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labour theory of value

labour theory of value The idea that labour is the ultimate source of all wealth—a commonplace among the early political economists. Adam Smith, for example, argued that, in a market society in which workers owned their own means of production, the prices of goods would be proportional to the amount of labour required to produce them. However, where a class of non-labouring capitalists hired a propertyless class of workers to do the labouring, then competition in the market would establish an average rate of profit, such that capitalists would price goods at a level at which they could pay their workers a fair wage, and retain a profit equal to the average yield on capital. In this way, Smith (and later David Ricardo) used the idea as part of a justification for the existence of, and for the privileges associated with, the ownership of private property.

Later neo-classical economists somewhat embarrassedly distanced themselves from the theory, on the grounds of its metaphysical and immeasurable quality, preferring instead to argue that, far from prices being determined by the role of labour in the production process, they simply reflected people's subjective preferences (or feelings of so-called utility). By contrast, Karl Marx reformulated the theory such that it became the basis for a whole new way of looking at society, and for criticizing the system of private-property ownership itself.

Almost thirty years elapsed between Marx's first use of the term and the publication of his reformulation in volume i of Capital (1867). It appears in chapter 6 and represents the critical moment in the entire text. The earlier chapters lead up to, and the later ones follow from, this proposition. As Marx said (chauvinistically) of the wife of one Dr Kugelman, if she could understand this chapter, even she would be able to understand the remainder of Capital.

Some sense of the pleasure that Marx derived from the achievement of this reformulation may be gathered from the way in which, following the method of critique, it is suddenly produced, like a conjurer's rabbit, as a solution to a problem whose appearance of impenetrability he takes great pains to create. This problem is as follows: why do those with money invest in production, when all commodity exchange, as symbolized by the existence of money itself, is the exchange of equivalents? Marx's answer is that, within what had hitherto been ‘the hidden abode of production’, the investor may find and purchase a unique commodity which, when used, creates more value than it costs. This commodity is labour-power. The reason that it possesses this unique attribute is that, with the advent of the capitalist mode of production, labourers finally lost all rights in their means of production, and therefore both had to and were able to sell their labour-power to those with property in the means of production, in order to live.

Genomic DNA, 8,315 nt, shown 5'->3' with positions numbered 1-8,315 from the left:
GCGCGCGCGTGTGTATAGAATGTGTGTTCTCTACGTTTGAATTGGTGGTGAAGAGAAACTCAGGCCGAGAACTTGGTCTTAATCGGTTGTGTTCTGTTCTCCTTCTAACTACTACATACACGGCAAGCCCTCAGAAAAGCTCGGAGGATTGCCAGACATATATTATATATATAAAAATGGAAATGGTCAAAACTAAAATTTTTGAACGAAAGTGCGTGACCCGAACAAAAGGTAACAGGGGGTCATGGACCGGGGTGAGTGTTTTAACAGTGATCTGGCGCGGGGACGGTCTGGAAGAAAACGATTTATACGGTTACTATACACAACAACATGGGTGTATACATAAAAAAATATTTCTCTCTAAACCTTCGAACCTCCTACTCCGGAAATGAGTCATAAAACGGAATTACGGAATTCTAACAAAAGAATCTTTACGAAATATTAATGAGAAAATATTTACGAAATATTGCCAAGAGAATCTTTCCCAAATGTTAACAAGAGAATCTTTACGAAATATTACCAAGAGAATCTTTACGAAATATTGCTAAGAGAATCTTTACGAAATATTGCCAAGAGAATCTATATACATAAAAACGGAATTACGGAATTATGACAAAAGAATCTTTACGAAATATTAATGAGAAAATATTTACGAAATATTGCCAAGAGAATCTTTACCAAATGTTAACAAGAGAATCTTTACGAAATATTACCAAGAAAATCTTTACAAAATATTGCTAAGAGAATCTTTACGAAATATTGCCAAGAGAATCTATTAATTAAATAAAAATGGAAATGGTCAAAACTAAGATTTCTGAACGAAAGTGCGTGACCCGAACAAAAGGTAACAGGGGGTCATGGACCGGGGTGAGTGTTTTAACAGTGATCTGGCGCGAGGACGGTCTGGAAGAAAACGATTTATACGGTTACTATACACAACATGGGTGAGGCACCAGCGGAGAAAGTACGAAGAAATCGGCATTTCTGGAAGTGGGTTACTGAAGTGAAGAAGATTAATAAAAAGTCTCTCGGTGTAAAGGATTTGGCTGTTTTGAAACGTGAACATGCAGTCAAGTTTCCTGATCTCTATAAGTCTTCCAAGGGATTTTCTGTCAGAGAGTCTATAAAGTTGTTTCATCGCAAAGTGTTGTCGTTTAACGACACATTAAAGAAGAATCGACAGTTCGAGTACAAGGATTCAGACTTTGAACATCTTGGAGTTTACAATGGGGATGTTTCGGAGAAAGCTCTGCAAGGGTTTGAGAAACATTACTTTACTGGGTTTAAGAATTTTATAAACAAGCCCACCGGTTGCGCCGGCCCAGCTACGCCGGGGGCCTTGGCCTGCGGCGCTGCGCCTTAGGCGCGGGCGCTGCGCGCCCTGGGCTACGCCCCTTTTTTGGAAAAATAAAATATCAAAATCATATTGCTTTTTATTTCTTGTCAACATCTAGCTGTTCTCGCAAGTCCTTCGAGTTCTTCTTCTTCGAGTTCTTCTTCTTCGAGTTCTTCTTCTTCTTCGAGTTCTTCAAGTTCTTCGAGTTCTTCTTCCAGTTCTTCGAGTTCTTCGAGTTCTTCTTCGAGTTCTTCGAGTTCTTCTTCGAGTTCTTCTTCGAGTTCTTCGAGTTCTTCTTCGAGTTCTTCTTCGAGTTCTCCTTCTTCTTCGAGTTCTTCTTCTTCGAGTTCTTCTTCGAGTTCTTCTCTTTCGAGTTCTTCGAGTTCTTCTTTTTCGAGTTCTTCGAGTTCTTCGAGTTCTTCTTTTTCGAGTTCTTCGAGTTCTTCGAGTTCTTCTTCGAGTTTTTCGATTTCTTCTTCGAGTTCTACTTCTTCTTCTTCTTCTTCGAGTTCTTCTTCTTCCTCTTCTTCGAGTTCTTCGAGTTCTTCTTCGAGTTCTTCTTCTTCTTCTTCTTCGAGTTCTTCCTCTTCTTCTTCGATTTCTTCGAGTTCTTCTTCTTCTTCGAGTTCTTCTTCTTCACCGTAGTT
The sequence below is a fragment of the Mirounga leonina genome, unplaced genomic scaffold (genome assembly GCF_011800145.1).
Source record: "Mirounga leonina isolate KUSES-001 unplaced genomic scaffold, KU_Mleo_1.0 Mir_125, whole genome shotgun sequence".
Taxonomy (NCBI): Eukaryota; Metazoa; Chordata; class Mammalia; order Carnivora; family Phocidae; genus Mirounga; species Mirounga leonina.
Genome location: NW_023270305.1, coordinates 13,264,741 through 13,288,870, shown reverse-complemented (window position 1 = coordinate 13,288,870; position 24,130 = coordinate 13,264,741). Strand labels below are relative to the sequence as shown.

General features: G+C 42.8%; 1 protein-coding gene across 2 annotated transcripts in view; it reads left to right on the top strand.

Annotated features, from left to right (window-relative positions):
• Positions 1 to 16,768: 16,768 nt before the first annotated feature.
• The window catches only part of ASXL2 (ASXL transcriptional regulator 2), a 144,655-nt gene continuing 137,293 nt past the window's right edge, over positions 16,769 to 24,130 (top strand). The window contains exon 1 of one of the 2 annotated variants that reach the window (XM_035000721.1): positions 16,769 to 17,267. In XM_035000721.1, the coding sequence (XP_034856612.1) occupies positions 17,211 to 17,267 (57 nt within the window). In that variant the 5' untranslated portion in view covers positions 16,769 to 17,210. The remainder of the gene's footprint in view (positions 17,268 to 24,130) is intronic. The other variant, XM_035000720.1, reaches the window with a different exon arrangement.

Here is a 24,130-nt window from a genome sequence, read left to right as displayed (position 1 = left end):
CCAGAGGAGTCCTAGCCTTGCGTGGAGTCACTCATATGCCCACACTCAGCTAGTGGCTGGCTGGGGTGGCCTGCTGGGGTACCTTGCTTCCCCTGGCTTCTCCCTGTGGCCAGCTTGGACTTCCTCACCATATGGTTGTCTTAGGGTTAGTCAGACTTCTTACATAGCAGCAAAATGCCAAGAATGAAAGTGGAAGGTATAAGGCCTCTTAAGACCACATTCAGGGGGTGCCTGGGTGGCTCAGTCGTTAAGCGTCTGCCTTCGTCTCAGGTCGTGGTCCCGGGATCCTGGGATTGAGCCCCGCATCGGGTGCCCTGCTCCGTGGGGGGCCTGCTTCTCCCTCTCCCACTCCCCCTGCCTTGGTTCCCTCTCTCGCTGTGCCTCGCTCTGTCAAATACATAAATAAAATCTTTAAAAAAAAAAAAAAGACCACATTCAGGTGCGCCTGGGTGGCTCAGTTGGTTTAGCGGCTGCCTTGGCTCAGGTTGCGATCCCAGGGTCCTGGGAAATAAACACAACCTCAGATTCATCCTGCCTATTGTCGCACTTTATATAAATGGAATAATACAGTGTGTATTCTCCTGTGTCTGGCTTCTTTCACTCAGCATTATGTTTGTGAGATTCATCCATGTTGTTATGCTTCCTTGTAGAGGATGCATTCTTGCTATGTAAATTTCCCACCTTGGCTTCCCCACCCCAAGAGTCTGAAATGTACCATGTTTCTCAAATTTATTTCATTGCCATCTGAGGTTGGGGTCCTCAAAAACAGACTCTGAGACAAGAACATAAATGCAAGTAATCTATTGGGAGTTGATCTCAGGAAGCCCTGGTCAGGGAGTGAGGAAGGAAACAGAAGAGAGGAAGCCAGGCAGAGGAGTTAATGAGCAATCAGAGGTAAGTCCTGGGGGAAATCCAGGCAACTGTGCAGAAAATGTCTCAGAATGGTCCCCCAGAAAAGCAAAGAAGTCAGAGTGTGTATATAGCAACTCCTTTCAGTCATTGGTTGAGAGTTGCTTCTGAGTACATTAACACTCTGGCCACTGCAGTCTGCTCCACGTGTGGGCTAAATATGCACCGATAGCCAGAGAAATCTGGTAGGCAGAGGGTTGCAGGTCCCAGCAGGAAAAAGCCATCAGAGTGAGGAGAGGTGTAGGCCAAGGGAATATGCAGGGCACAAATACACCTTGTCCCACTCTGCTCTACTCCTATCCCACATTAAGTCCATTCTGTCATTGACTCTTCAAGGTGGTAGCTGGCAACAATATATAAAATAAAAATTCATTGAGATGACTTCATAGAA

Thus, when the market rule that all commodities exchange for their equivalents is applied in the realm of production, the result is that labourers are not paid on the basis of what they produce but on the basis of what it takes in the way of food and other necessities of life to enable them to continue presenting themselves and their offspring for work. This, then, is what creates the possibility of ‘surplus value’—since the value of the labourer's subsistence (‘necessary labour’) should be produced, under normal conditions, in less than the total number of hours worked. The result is that capital has at its disposal a quantum of ‘surplus labour’ whose product it is free to realize for its own sole benefit.

Like most other aspects of Marxist doctrine this particular theory has proved to be highly controversial. Arguably, it has been largely discredited, since not only mainstream economists but also many Marxists themselves have demonstrated its technical deficiencies. One obvious problem, for example, is that the costs of subsistence vary historically and culturally, so that there is no absolute definition of ‘necessary labour time’. The quantitative connection between labour and prices in Marxist economics has proved extremely difficult to specify. Conversely, some Marxists have argued that the central position accorded the theory within the Marxian system is unwarranted and indeed unnecessary, since a useful Marxist analysis of the exploitative nature of property relations is possible without recourse to the theory itself. Nevertheless, the labour theory of value (though not necessarily its Marxian variant) remains the principal alternative to orthodox utility theories of value, and the debate continues (although largely, these days, within highly specialized sub-fields of economics).

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